Newspaper article The Journal (Newcastle, England)

Technical Education Can Increase Industry Skills; Businesses and Education Providers React to a Report That Calls for a Radical Shake-Up of Vocational Education in the UK. Jez Davison Reports

Newspaper article The Journal (Newcastle, England)

Technical Education Can Increase Industry Skills; Businesses and Education Providers React to a Report That Calls for a Radical Shake-Up of Vocational Education in the UK. Jez Davison Reports

Article excerpt

EDUCATION has been thrust firmly into the spotlight by a Government study which champions a radical overhaul of the UK's post-16 vocational qualification system.

Headed by Lord David Sainsbury, an independent panel of experts got their heads together to scrutinise the quality of technical education - and they came up with some eye-catching findings. Their detailed report, which coincided with the launch of the Government's Post-16 Skills Plan, found "serious problems" with an existing system that was "overcomplex" and failed the needs of individuals and employers. It pointed out that Britain lagged behind other countries when it came to developing intermediate skills, a problem that had a direct impact on workplace productivity.

To tackle these issues head-on, the authors of the report called for a simplification of the current system, with thousands of current vocational and technical qualifications stripped away in favour of 15 main education routes covering areas such as construction, digital, engineering and social care.

Each route would have a "common core" that includes English, maths and digital skills as well as a specialisation in a skilled occupation or set of occupations. The idea is to give all 16-year-olds the choice of pursuing an academic career or a technical career, with apprenticeships and other vocational qualifications given the same status as traditional academic qualifications. The report recommends that the first education routes should be brought in during the 2019-20 academic year, with the others coming on stream by 2022.

Central to these plans are employers, who would be given a "much stronger role" in setting standards and specifying the knowledge, skills and behaviours that they want employees to demonstrate. An Institute for Apprenticeships and Technical Education would be responsible for overseeing standards of learning provision, with Government funding made available to colleges to support work placements for technical education students on college-based study programmes.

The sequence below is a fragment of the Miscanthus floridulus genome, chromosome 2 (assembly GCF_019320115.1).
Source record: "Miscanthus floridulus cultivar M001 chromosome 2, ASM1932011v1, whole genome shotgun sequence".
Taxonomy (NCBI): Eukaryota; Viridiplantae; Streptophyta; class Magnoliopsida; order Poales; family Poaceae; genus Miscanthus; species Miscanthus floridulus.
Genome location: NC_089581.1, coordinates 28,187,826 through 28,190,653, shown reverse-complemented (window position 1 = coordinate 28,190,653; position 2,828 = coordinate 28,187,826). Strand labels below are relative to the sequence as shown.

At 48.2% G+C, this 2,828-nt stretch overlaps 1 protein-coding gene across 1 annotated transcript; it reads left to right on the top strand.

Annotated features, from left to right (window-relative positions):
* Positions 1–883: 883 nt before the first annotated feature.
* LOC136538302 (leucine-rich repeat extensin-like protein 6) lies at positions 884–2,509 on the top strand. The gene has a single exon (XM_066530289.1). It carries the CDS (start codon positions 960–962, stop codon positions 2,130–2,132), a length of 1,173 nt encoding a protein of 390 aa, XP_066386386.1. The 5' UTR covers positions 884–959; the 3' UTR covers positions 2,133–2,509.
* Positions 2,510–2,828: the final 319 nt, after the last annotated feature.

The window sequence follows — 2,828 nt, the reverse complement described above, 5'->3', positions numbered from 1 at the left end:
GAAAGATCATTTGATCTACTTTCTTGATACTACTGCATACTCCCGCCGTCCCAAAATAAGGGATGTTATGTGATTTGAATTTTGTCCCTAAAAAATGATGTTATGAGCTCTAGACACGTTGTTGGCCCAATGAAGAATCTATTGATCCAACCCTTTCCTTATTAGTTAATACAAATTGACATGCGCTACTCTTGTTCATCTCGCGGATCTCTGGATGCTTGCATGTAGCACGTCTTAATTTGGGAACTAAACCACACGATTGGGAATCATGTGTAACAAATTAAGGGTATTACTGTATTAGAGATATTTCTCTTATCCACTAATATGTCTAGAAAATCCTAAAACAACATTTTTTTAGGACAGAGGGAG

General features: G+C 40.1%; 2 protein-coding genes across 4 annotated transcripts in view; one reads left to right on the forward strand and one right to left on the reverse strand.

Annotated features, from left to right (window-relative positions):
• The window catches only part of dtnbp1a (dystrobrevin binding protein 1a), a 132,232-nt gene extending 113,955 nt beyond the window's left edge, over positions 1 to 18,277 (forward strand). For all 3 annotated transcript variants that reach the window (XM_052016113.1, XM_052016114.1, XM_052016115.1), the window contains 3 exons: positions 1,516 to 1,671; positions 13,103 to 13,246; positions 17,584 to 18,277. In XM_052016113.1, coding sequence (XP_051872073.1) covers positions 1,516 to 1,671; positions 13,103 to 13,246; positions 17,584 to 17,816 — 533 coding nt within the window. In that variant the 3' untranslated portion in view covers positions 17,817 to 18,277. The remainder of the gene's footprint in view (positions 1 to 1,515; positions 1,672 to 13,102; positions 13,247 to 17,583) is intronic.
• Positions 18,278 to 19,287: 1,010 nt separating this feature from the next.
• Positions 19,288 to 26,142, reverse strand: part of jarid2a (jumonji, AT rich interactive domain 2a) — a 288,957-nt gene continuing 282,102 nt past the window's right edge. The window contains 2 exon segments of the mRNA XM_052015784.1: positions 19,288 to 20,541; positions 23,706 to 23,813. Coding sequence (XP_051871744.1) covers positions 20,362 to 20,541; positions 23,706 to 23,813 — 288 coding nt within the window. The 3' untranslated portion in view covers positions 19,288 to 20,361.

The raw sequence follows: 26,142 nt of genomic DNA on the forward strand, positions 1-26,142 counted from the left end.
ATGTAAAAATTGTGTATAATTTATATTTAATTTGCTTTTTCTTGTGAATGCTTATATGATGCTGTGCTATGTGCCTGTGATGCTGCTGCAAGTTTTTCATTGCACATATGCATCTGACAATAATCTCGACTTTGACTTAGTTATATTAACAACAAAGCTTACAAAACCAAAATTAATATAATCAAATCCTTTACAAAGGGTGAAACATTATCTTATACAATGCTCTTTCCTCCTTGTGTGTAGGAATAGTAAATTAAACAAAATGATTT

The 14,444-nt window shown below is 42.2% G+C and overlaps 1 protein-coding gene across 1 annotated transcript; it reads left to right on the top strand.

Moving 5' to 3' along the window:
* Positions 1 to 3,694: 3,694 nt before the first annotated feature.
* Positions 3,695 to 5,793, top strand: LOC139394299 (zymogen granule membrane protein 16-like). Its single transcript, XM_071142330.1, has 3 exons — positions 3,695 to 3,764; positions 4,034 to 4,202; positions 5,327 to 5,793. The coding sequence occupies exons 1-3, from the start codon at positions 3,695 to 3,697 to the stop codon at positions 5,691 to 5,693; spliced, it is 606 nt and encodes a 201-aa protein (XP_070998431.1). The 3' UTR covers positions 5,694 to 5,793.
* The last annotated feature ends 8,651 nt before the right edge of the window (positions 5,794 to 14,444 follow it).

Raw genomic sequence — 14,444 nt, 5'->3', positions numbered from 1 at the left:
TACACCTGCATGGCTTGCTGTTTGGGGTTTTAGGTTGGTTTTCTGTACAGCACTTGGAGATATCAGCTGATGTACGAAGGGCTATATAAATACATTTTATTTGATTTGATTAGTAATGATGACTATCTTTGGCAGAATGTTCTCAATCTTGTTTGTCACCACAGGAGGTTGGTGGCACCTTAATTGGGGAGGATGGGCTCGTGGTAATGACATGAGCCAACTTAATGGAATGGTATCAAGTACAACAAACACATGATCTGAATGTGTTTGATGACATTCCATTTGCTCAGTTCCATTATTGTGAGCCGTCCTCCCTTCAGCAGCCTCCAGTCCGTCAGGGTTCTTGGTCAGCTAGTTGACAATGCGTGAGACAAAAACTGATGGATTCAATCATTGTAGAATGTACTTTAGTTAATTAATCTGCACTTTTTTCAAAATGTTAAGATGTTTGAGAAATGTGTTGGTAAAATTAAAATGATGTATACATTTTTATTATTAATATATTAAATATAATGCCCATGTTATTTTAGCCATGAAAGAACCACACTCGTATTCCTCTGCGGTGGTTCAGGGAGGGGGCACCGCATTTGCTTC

Flexibility would be built into the system, too. Students who aren't sure which path to take after their GCSEs could take advantage of a "transition year" that prepared them for further study or employment, with additional options available for those who wanted to switch learning programmes if they wished to do so.

The proposals have been welcomed by the Association of Colleges (AoC) for putting technical qualifications on an equal footing with academic qualifications.

Gillian Miller, North East director of the AoC, said: "Technical education has for too long been regarded as a poor cousin of academic study. The Government's Post-16 Skills Plan provides a welcome roadmap to redressing this longstanding anomaly.

"The plan rightly sees colleges at the heart of the reforms, with the new qualifications providing them with a cornerstone to build distinctive courses that meet the needs of employers, students and the economy. There's still much detail to be worked through, however, and we look forward to working with the Government and the new Institute for Apprenticeships and Technical Education to develop the new system most effectively."

The AoC said local colleges would require additional Government funding to provide the "world-class resources" needed to build a top-quality education system. The organisation also called on ministers to put extra resources behind a marketing drive that would communicate the recommendations to parents, young people and employers.

While colleges and other education providers will be responsible for delivering the training, it will be shaped primarily by the needs of employers. …

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